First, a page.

As he grew up, Radcliffe kept the fame from going to his head. In all our interviews through the years, he always made a point to discuss where he felt he’d fallen short on the previous film and what he was working to improve on the current one. He didn’t shirk his responsibility as Harry Potter, but he also didn’t let it build a cage around him. “Generally speaking, anybody I meet out in the world is chilled out and perfectly polite,” he says. “It’s people’s camera phones you have to watch. I don’t want to turn up on everybody’s bloody Facebook page. It’s around enough, my face.”

It’s a miracle his other body parts didn’t make an appearance on the Web when, at 17, he agreed to appear naked on stage in the psychological drama Equus. “Part of me wants to shake up people’s perception of me,” he said at the time. Both he and the Potter filmmakers took the nudity in stride. “What’s the worst that can happen? Someone takes a picture of his willy?” Heyman said then. “So what? We’ve all got one — or have seen one.”

His refusal to let fear prevent him from doing that play also hinted at what Radcliffe’s post-Potter career might look like. Harry Potter is beginning to slip into his rearview mirror. “It’s key for me to keep working,” he says. “Focusing on other things rather than just moping around the house.” He’s going to miss the boy wizard, though. “I already do, slightly,” he says. “It’s very rare that you get to burst through the surface of water surrounded by a ring of fire. I took that for granted for quite a long time.”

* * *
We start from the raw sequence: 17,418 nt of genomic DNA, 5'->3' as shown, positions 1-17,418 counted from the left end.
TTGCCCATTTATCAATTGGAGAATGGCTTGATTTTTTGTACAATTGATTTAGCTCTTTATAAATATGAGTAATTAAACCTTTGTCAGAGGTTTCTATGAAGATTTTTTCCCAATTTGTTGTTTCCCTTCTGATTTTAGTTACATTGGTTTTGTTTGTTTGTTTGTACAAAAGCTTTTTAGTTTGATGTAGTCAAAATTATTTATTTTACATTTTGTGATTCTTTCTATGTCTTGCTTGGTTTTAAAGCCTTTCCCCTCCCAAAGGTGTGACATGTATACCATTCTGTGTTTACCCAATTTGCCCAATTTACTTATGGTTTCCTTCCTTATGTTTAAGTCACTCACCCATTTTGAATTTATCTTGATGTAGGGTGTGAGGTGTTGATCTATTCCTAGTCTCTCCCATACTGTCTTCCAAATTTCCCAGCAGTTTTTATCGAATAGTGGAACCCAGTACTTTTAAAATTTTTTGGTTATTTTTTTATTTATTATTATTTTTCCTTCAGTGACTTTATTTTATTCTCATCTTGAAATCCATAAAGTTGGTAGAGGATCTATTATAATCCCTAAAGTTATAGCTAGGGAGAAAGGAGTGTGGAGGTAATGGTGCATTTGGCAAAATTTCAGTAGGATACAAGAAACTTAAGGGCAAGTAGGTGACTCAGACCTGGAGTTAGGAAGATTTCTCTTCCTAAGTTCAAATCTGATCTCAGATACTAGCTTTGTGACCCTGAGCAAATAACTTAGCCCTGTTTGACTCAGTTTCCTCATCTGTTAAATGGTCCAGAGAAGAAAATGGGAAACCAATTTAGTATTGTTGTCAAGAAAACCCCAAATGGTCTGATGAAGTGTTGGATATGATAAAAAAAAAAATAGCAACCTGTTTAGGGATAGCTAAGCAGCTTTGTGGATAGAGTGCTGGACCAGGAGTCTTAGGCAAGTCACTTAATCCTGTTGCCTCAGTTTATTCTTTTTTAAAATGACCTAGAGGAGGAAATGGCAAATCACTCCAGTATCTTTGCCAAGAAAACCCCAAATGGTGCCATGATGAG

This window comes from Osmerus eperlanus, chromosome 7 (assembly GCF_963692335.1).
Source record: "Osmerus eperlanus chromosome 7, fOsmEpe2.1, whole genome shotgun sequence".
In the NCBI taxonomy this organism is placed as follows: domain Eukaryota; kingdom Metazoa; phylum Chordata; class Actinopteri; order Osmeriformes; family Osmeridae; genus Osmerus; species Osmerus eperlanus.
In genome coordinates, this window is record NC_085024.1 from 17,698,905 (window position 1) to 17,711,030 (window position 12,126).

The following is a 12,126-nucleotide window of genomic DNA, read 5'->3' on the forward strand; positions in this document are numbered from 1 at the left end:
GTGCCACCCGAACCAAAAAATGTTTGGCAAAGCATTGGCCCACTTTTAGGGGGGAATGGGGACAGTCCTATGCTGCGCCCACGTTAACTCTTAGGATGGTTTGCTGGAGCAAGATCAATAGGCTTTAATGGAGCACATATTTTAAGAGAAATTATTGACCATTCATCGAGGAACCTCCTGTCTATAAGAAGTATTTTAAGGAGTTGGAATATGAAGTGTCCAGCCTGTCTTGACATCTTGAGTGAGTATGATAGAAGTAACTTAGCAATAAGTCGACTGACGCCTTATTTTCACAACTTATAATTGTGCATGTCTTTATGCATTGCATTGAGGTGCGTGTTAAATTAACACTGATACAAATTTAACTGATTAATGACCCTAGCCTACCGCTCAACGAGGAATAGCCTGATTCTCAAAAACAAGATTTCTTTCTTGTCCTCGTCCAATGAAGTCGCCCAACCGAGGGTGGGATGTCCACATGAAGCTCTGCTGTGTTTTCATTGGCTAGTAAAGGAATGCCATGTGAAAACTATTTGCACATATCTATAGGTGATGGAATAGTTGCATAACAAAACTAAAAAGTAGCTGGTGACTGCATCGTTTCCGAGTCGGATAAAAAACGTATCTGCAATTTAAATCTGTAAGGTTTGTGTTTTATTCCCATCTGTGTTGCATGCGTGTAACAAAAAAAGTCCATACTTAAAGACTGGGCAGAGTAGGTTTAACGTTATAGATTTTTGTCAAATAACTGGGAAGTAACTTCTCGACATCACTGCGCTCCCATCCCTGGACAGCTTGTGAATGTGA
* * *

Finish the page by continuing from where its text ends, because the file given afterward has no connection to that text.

They knew when it would end, but not how. The three Potter stars had filmed one final scene together, but their last shots ever as Harry, Ron, and Hermione would be alone. In turn, each of them would run and jump into a massive fireplace, vanishing from the Ministry of Magic. The fireplace itself would be added digitally later, so they were running toward a giant green screen and landing on a green crash mat. “It seemed like the best way to go out, because it was physical,” director Yates said. And symbolic as well. Free-falling. Taking a leap. “To be honest, I did not get the significance of that,” Radcliffe says months later, laughing. “Maybe I should call David and apologize.”

It will barely register in the film — mere seconds of screen time — but as their final act, after a decade of childhood spent in their own ministry of magic, they each ran, and leapt, into the great green unknown. “It was really strange,” Watson says. “And then it was wonderful.”

Young wizards in love

Ron finally gets a clue that Hermione has deeper feelings for him. Trouble is, he won’t get to act on that realization until Hallows — Part 2 when the long-bickering Gryffindor pals kiss for the first time. “It was just weird,” says Grint. “I’ve known Emma since she was 9.” Watson was so anxious, she has said, that she “ended up pouncing” on Grint just to get it over with. He didn’t mind, apparently. “After the fifth take we were fine,” he says. “I’m kind of glad it happened.”

This article has been edited for girlsspeakgeek.com. The complete story appeared in Entertainment Weekly Jun.2012.

June 16, 2012 | Interview | this post contains affiliate links